Clinical symptom evaluation for children with inflammatory bowel disease (IBD) is typically done using composite tools: the Pediatric Crohn's Disease Activity Index (PCDAI) and Pediatric Ulcerative Colitis Activity Index (PUCAI). Both rely on clinician interpretation of child or parent symptom recall. No universal self-report tool has yet been developed for children with IBD to assess and report their symptoms. The research objective was to develop a self-report tool that produced information congruent with that obtained by clinicians using the PUCAI or PCDAI.
A children's symptom self-report tool (IBDnow) was developed with picture and text Likert symptom scales. The clinician and child completed their reports during the same outpatient consultation. Agreement levels were calculated at the individual level (identical child and clinician answers), category level (symptom severity), and aggregate level (cohort scores). Internal consistency was measured with Cronbach alpha.
One hundred children from Christchurch (New Zealand) (n = 65), and Sydney (Australia) (n = 35) completed the study (CD:88, UC:12), mean age 13.9 years (±3.6). Mean individual agreement was 0.76 (±0.19). Category severity had very good or good inter-rater reliability for 5 of the 7 symptom scales and overall severity agreement of 76%. Aggregate mean scores were significantly different between clinicians (14.9, ±18.8), and participants (21.6, ±19.4), (P <0.005, confidence interval −9.0, −4.4), but 60 pairs had scores within a 10% margin. Cronbach alpha was 0.74.
This self-report tool had good proportionate agreement between raters, and good crude agreement for symptom categories. Assigning PUCAI or PCDAI scores caused inter-rater discrepancies to be misleadingly magnified. Pediatric gastroenterologists may consider utilizing IBDnow to elicit symptom self-reports from children with IBD to enable them to communicate meaningful information on their ongoing symptom burden. This would be a positive step in helping children feel included in clinical encounters and promoting self-management, at the same time producing valid, subjective symptom recall.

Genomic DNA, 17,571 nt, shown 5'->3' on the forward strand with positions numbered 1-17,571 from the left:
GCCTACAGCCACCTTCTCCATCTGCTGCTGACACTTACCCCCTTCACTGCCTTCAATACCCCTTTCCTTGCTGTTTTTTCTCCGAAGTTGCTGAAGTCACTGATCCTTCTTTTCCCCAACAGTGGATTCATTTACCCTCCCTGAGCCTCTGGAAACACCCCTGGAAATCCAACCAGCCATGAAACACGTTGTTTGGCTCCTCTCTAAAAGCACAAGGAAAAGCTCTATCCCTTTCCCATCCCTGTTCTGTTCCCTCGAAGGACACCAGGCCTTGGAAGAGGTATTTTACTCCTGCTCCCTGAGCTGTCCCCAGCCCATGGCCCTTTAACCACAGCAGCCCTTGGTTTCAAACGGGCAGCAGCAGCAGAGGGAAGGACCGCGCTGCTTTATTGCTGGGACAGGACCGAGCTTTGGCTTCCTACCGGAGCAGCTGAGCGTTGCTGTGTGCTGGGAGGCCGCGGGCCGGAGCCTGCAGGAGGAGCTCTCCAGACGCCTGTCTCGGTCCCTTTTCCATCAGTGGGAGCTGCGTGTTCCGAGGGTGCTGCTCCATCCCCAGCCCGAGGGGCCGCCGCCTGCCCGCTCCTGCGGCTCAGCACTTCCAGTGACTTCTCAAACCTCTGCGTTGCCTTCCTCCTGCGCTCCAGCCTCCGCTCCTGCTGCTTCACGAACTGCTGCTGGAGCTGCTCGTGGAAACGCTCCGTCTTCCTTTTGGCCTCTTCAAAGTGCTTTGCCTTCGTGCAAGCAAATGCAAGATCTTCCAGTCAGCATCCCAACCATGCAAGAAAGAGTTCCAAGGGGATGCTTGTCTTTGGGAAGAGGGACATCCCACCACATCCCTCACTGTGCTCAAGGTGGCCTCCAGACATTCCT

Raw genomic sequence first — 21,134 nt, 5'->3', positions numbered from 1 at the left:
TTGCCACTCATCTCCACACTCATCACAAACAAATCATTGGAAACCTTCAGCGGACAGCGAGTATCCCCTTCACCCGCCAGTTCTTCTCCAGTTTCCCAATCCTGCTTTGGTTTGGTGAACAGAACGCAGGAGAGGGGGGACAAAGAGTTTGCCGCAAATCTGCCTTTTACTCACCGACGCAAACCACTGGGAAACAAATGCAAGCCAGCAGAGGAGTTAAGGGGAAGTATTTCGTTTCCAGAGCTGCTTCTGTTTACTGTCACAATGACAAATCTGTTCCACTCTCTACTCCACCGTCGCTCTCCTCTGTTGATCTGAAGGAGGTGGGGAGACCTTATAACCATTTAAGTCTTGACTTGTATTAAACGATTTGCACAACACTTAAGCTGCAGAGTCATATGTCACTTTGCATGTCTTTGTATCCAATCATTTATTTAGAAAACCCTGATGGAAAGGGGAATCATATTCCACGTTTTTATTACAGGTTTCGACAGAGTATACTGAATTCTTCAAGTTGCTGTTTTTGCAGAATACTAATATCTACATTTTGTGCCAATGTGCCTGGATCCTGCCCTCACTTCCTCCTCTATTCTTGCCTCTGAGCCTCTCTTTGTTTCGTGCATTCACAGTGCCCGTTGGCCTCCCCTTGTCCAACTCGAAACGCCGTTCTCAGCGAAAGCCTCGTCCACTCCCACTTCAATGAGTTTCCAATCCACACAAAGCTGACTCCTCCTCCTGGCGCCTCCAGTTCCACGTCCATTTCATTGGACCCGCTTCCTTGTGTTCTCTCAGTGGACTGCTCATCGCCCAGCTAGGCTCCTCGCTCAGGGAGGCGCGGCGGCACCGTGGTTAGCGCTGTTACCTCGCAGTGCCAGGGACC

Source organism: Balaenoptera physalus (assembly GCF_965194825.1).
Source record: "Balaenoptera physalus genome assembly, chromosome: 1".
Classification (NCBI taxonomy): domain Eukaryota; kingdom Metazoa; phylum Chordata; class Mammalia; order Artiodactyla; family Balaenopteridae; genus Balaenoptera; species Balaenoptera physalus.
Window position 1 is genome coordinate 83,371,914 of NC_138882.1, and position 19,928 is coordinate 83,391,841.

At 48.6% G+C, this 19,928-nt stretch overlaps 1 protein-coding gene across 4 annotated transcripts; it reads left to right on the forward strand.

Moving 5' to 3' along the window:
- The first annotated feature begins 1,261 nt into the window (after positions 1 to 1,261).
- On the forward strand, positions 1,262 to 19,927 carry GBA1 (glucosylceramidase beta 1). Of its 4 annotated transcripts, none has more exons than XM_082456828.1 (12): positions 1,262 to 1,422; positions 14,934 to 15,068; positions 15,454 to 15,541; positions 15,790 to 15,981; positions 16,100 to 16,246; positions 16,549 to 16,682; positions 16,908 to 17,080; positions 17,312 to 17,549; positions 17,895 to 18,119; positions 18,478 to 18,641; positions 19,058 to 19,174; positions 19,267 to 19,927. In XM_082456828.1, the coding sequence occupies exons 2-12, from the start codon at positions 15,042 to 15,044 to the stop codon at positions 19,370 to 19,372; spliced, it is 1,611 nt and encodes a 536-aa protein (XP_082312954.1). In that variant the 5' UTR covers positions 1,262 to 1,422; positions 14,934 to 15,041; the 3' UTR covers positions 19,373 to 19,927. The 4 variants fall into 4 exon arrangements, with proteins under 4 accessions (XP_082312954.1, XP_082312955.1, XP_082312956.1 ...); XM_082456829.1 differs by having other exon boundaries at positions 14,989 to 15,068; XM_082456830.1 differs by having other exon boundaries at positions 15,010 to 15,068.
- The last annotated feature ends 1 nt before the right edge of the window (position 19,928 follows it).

*Department of Paediatrics, Otago University, Otago, New Zealand
†Department of Paediatric Gastroenterology, Sydney Children's Hospital, Randwick, Australia
‡Department of Medicine, Otago University, Otago, New Zealand.
Address correspondence and reprint requests to Andrew S. Day, MB ChB, MD, FRACP, AGAF, Department of Pediatrics, Otago University (Christchurch), PO Box 4345, Christchurch 8140, New Zealand (e-mail: email@example.com);AngharadVernon-Roberts,MSc,UniversityofOtagoChristchurch,Christchurch,NewZealand(e-mail:firstname.lastname@example.org).
Received 10 September, 2018
Accepted 14 February, 2019
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A.V.-R. is a PhD student receiving a Doctoral Scholarship from the University of Otago, New Zealand. The remaining authors report no conflicts of interest.